Second, a Biden DOJ should better harness criminal justice’s distinctive and expressive function in foreign relations to prevent the outbreak of a global arrest game. As I argue in a forthcoming article, The Criminalization of Foreign Relations, criminal justice does not exist in a vacuum; instead, it functions globally alongside six other foreign policy modalities (diplomacy, agreements, trade, economic sanctions, military force, and foreign aid). A Biden DOJ, mindful of this reality, should better centralize foreign affairs prosecutions through Main Justice in Washington, D.C.; this will, in turn, improve its ability to engage in the aforementioned coordination through the NSC. And it helps prevent controversial cases like that of Indian diplomat Devyani Khobragade, whose 2013 indictment in the Southern District of New York led to Indian reprisals including removal of security barriers around the U.S. embassy in Delhi. Given such changes, a Biden DOJ can deploy foreign affairs prosecutions given their comparative advantage: they are individualized, retrospective, process heavy, and result in incarceration or even execution. Additionally, DOJ must be mindful that such cases are expressive, communicating America’s solemn commitment to accountability for serious crimes—a value manifest, for example, in U.S. support for the post-World War II (Nuremberg and Tokyo) and the post-Cold War international criminal tribunals (Yugoslavia and Rwanda). It is also what the United States signaled in its well-received FIFA and El Chapo prosecutions.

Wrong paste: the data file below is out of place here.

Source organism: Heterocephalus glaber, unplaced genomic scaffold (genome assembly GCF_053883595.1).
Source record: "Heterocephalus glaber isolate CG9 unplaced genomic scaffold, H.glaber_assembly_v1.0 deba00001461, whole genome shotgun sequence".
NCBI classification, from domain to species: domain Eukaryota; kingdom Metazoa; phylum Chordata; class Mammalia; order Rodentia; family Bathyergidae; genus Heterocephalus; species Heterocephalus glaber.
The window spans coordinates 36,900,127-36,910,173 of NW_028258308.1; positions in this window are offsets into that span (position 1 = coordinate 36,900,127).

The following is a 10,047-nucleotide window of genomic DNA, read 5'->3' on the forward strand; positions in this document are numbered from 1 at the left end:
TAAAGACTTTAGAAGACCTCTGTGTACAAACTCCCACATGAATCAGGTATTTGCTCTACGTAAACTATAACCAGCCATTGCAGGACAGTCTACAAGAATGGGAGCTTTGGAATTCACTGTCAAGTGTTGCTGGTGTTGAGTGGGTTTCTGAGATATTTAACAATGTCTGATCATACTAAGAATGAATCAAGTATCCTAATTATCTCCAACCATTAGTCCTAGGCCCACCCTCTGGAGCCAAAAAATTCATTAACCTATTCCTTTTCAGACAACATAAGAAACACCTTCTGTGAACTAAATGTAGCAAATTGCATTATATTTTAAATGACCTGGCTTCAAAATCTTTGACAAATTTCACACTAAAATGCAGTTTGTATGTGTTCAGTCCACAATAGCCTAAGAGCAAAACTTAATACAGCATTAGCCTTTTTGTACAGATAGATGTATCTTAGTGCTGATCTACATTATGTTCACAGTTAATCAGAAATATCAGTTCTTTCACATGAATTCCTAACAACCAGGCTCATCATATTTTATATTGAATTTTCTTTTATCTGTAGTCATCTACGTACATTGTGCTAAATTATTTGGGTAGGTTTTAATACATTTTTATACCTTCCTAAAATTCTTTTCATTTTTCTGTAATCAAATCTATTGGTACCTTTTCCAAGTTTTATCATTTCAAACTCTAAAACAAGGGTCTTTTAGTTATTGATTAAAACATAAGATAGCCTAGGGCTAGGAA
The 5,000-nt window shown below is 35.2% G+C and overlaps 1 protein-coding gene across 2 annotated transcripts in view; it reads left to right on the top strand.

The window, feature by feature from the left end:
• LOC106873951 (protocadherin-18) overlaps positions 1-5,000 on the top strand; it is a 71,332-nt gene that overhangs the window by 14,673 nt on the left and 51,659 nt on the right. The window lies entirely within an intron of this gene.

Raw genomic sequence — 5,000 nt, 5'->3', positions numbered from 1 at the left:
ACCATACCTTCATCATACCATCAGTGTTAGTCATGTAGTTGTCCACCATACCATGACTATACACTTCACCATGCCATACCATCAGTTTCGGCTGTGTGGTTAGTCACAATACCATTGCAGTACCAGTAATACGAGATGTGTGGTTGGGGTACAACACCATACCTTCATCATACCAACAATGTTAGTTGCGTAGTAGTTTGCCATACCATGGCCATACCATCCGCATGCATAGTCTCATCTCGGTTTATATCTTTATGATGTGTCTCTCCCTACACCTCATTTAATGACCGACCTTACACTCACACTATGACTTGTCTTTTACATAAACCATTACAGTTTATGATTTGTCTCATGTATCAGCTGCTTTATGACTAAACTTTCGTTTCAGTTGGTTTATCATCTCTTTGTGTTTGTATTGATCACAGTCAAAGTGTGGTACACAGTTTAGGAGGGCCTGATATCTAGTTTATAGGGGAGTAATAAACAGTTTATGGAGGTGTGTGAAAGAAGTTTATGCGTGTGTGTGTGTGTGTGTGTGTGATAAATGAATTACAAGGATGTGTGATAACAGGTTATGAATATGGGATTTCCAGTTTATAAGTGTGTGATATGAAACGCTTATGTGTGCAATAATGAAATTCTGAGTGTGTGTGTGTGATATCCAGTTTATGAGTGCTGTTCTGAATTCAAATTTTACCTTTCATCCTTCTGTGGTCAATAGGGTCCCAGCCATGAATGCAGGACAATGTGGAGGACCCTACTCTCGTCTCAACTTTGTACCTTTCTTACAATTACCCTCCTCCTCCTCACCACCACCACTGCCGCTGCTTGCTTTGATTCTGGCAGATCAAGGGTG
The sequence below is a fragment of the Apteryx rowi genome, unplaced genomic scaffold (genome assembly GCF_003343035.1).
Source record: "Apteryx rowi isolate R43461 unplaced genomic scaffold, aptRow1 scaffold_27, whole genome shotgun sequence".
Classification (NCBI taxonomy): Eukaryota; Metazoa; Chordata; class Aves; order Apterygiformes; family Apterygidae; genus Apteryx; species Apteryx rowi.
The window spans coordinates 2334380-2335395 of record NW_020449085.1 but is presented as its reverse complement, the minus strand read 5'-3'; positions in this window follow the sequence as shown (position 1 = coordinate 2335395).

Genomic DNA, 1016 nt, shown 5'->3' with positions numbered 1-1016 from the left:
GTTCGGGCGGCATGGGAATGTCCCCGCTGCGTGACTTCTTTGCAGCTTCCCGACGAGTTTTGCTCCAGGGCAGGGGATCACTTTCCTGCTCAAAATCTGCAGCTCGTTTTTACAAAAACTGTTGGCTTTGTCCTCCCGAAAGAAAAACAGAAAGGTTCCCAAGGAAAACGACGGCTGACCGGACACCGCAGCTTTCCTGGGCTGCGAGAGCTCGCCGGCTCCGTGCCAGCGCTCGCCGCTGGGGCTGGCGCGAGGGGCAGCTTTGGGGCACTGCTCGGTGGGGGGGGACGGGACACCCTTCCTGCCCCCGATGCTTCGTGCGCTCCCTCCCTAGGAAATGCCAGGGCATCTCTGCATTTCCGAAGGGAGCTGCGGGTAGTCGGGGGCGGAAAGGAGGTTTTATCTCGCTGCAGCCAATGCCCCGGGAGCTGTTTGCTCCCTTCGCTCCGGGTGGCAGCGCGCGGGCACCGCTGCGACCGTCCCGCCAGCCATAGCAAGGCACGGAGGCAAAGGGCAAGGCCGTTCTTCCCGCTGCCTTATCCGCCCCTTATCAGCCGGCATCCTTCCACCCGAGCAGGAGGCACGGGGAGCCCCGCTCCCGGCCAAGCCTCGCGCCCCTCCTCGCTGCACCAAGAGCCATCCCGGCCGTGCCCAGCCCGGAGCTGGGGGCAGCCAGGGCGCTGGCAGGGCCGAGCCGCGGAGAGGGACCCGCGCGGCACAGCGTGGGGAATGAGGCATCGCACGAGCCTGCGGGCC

President Trump and his administration have undermined the rule of law at home and abroad, and severely damaged the United States’ rule-of-law reputation. To restore both, President-Elect Biden should signal his refusal to criminalize foreign relations by fortifying foreign affairs prosecutions’ distinctive and expressive function, thus preventing the outbreak of a destructive global arrest game.
The author is grateful to Professor Guillermo Garcia Sanchez for his assistance with this piece.